Here’s the latest from CNBC:
‘Oil prices are almost a quarter below their recent peaks in early October, weighed down by surging supply, especially from the United States.
‘U.S. crude oil production has soared by almost 25 percent this year, to a record 11.7 million barrels per day (bpd).
‘This comes amid widespread market expectations of an economic slowdown, which saw Asian stock markets tumble on Tuesday, adding to sharp losses on Wall Street during the previous day.
‘As a result, financial traders have become wary of oil markets, seeing further price downside risks from the soaring U.S. shale production as well as the deteriorating economic outlook.’
The news has been terrible for crude oil for almost two months.
US shale production keeps hitting new highs. That’s because more wells have been drilled thanks to higher oil prices.
Traders are worried about an oversupply that could push crude prices sharply lower. That happened in 2014, mind you. Fund managers don’t want to be caught off guard, which is why they have sold around 553 million barrels of crude over the past seven weeks.
That might not mean much to you…
But it’s a big deal…
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The crude oil bears are in town
Long positions haven’t dropped this much since 2013! (A long position bets that prices will go higher. Net long means that traders are buying more crude; net short means that traders are selling more crude).
On that note, portfolio managers are holding a net long position of just 547 million barrels. That means they are slightly bullish. But the position is less than half the recent peak of 1.1 billion at the end of September. The current number is also down from a record 1.484 billion barrels in January.
Put simply, mutual funds have sold a lot of crude oil this year.
That doesn’t bode well for oil prices.
The Organization of the Petroleum Exporting Countries (OPEC) is worried. As a result, Saudi Arabia said it would cut production last week. But the news was squashed quickly. US President Donald Trump urged Saudi Arabia to keep oil prices lower. Saudi Arabia seemed to backtrack on its plan. That’s possibly in response to the killing of journalist Jamal Khashoggi last month.
(You scratch my back and I scratch yours).
Still, I wouldn’t rule out another round of cuts from OPEC this year. It’s pushing for a supply cut of 1 million to 1.4 million barrels per day, as CNBC noted:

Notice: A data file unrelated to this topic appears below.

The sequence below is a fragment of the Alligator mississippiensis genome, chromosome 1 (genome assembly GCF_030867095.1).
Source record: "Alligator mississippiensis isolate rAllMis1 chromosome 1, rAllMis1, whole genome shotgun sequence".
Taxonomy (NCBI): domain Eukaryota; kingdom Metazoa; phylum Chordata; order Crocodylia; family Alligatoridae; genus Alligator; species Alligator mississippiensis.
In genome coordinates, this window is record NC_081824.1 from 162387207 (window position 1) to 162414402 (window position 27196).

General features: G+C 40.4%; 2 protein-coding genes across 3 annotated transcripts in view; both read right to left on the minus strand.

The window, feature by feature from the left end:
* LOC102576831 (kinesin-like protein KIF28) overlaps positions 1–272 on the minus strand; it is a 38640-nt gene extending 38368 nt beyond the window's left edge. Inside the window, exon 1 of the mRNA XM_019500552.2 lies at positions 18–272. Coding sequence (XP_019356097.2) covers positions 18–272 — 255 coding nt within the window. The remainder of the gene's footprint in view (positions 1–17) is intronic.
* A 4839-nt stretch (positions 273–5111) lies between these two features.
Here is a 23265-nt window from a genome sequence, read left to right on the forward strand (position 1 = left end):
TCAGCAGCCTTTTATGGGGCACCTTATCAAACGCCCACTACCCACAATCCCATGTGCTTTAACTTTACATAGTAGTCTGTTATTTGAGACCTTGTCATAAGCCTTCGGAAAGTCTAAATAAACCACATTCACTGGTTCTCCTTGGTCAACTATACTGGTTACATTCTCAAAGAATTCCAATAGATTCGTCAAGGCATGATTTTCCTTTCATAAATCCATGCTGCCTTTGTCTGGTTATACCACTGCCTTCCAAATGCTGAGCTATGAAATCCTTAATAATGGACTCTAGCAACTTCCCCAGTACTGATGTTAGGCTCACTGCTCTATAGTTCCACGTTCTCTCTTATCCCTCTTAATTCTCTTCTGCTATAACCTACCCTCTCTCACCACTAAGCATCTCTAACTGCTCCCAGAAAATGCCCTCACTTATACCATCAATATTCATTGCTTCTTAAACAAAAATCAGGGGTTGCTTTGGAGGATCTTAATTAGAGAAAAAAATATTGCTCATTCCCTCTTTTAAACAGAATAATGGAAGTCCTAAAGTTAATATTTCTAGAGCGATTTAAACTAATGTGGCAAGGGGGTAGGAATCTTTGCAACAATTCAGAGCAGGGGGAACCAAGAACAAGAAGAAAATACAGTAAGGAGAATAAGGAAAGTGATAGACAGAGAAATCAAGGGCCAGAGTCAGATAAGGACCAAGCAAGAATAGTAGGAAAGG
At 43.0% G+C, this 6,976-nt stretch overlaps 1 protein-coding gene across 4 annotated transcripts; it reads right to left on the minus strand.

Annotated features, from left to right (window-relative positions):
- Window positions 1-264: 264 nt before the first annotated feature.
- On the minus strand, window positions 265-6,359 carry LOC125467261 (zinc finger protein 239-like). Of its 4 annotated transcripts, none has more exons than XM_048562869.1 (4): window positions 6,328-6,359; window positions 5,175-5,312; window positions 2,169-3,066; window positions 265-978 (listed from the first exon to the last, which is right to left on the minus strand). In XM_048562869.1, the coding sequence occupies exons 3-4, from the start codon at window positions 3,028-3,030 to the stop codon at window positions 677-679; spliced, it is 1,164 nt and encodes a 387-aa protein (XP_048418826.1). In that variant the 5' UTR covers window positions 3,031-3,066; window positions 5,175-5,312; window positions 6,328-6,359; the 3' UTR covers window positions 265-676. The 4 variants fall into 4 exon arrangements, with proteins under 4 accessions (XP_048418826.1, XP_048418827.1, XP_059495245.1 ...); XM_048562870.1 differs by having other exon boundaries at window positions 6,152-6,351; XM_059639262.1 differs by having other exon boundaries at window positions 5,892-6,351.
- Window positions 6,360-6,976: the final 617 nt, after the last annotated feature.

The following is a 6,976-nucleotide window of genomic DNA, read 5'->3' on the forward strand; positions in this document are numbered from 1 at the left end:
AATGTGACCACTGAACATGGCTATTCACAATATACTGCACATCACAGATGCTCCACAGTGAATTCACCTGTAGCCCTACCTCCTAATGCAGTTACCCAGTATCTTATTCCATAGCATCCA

‘”We expect OPEC to agree to a supply cut at its next official meeting on 6 December,” French bank BNP Paribas said.
‘The bank therefore said it expected Brent to recover to $80 per barrel before the end of the year.
‘”In 2019, we expect WTI to average $69 per barrel and Brent $76 per barrel,” BNP said.’
I agree with BNP Paribas.
Crude prices seem oversold and could rise sharply higher into next year. Remember, despite the negative supply talk, crude oil is really a demand story. The International Energy Agency forecasted in September that world oil consumption should hit 100 million barrels per day (bpd) later this year.
That should push crude prices higher.
Indeed, fundamentally speaking, nothing has changed with our overall bullish view. In that case, I suspect we should see a short-covering rally for crude soon. But you probably wouldn’t know it looking at the charts though.
The big opportunity
Here’s the latest monthly chart for Brent crude oil ― the international oil price:
I haven’t changed the chart for a few weeks now ― it paints the overall picture for crude. To make things simple, focus on the three coloured channels ― pink, red and blue. Brent oil surged towards the upper resistance of the pink channel early last month. It looked like pulling back to the bottom of the pink channel, prior to crude skyrocketing to fresh highs.
It didn’t happen.
Instead, crude ended up testing the bottom of the red channel. But it couldn’t penetrate it on a monthly closing basis. That was a positive sign. But, unfortunately, it wasn’t meant to be for the black gold.
Crude cracked the red channel this month. It looks like resting the low US$60 per barrel range into year’s end ― the lower blue trend line.
But who knows.
Crude is unlikely to fall forever.
I believe it’s overdue for a decent bounce.
Remember, crude has nose-dived by more than 20% from its October high. Looking at the story, only a monthly closing below US$70 barrel would suggest a major change in trend. That said, technically speaking, US$60 per barrel is the line in the sand. A year-end closing below that price should signal weaker crude prices into 2020.
The bottom line: Crude looks weak today; however, despite the vicious correction, it remains in a technical uptrend. That’s a positive. In that case, with sentiment at extreme negatives, I believe we could see a bounce soon. If my view is correct, buying the best crude oil stocks might not be a bad idea.
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